Hi welcome to my latest blog. This one is going to be a bit of a mixed back, as a couple of things have cropped up this week in various forums that I’m involved in. One of the big topics these past few weeks was that I should not be offering Free consultations, as I am giving away Free time in which I could be seeing a paid client. Now I don’t disagree with that comment but for me I offer a free consultation to my clients because it allows us to meet and they can ask any questions or worries that they may have. However a lot of hypnotherapists say that I’m mad to give away my time for free. I see the time as an investment in the client. In that half hour or sometimes an hour we form a bond. They need to trust me and I use that time to sell me as a person. I’m very lucky I have a 97% conversion rate of consultations to sessions ratio and when the client comes back I’m usually greeted by “I’m looking forward to this” or “I’m excited for this” so they are ready to start their next chapter. To the best of my knowledge I have never ever lost a paying client because I was too busy with at a free consultation. However someone who comes to a session without the consultation, doesn’t know what to expect, is still feeling nervous and still has unanswered questions.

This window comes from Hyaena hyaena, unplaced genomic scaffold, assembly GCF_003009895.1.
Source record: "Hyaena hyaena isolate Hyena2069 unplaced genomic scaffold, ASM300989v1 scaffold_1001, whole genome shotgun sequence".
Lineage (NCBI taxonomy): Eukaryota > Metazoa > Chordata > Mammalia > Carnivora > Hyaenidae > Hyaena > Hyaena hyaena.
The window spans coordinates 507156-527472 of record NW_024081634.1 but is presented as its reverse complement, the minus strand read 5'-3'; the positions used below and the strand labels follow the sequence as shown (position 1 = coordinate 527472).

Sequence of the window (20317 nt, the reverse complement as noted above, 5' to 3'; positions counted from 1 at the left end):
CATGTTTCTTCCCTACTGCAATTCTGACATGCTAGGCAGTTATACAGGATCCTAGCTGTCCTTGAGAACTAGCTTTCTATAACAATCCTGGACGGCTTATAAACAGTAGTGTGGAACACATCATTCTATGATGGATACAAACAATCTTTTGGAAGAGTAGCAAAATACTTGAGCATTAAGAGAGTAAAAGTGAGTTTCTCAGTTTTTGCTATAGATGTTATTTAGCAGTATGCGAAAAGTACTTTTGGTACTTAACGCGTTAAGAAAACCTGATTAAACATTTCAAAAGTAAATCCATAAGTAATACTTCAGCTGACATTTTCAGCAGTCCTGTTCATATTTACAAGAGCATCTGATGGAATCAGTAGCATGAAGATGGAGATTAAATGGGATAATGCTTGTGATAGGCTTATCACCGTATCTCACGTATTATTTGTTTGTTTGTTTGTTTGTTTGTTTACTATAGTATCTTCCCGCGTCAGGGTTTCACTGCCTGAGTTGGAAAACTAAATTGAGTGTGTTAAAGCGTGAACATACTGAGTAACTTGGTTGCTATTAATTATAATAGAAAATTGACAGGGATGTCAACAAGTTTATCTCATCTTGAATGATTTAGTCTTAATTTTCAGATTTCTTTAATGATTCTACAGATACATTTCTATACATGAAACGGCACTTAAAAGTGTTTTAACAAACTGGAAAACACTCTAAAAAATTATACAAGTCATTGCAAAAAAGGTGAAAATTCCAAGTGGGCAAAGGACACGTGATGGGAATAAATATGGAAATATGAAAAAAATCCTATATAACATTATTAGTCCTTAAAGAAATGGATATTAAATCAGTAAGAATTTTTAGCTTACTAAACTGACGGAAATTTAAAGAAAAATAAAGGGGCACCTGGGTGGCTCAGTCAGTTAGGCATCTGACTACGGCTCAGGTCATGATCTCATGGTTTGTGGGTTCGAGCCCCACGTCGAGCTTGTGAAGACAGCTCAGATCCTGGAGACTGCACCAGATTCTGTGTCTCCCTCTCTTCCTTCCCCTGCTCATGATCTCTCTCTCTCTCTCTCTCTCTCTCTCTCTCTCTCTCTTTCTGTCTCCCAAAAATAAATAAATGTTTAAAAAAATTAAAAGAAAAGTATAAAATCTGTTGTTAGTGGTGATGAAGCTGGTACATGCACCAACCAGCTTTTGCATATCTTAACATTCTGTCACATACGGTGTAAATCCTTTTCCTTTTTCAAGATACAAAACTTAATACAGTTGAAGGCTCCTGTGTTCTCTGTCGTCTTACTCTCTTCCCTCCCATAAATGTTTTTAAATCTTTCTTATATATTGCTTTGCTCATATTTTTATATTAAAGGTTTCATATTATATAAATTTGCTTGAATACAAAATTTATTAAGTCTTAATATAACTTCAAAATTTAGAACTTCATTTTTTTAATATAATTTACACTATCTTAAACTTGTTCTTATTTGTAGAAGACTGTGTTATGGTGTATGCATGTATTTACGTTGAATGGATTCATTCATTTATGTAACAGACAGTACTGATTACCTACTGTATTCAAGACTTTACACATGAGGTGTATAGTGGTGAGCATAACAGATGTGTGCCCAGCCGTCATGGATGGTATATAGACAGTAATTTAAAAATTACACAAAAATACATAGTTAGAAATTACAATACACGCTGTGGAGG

This is just my view and how I like to work. The client is always the most important thing and whatever suits them is fine with me. However I have updated the FAQs on my site along with the Working with me page which will answer so may more questions.
I would like some feedback, if you have the time. Would you rather go in raw to me a therapist? or meet at a more relaxed consultation and have an informal chat where you can ask anything and also learn what the therapist can do for you. Let me know your views please.
Now moving on (I did say it’s a mixed bag this week) On my Facebook page this month I’m offering Free yes Free tips 🙂 to help you become more confident. You can also find tips in my paperback book ‘Can I change’ Plug plug. but what is confidence and why do we need it?
In the purest sense, confidence is knowing what you’re good at, the value you provide, and acting in a way that conveys that to others. Contrast this with arrogance which typically involves believing you are better in a particular area than you are, or low self-esteem which involves believing you’re less valuable than you think. The closer your self-assessment is to that reality in the middle, and the more you behave accordingly, the closer you are to displaying healthy confidence.
Why does this definition matter? Because if you want to raise your confidence to a level that helps (rather than harms) you, it’s important to know what you’re aiming for. Blindly thinking positive won’t necessarily help.
What Does it Matter?
Confidence is one of those traits that can become an ideal that we all think is good, but ask us to point to the specific reasons why anyone should want it and we can only point to vague hypotheticals. Fortunately, science has our back. Here are just a few ways that tangibly improving your own self-confidence manifests in real world benefits:
A study published by the International Journal of Cosmetic Science showed that giving men some cologne improved their confidence enough to be rated as visibly more attractive in photographs. Similarly, researchers at Webster University found something as simple as a confident, direct smile from a woman was enough to catch the attention of a potential date.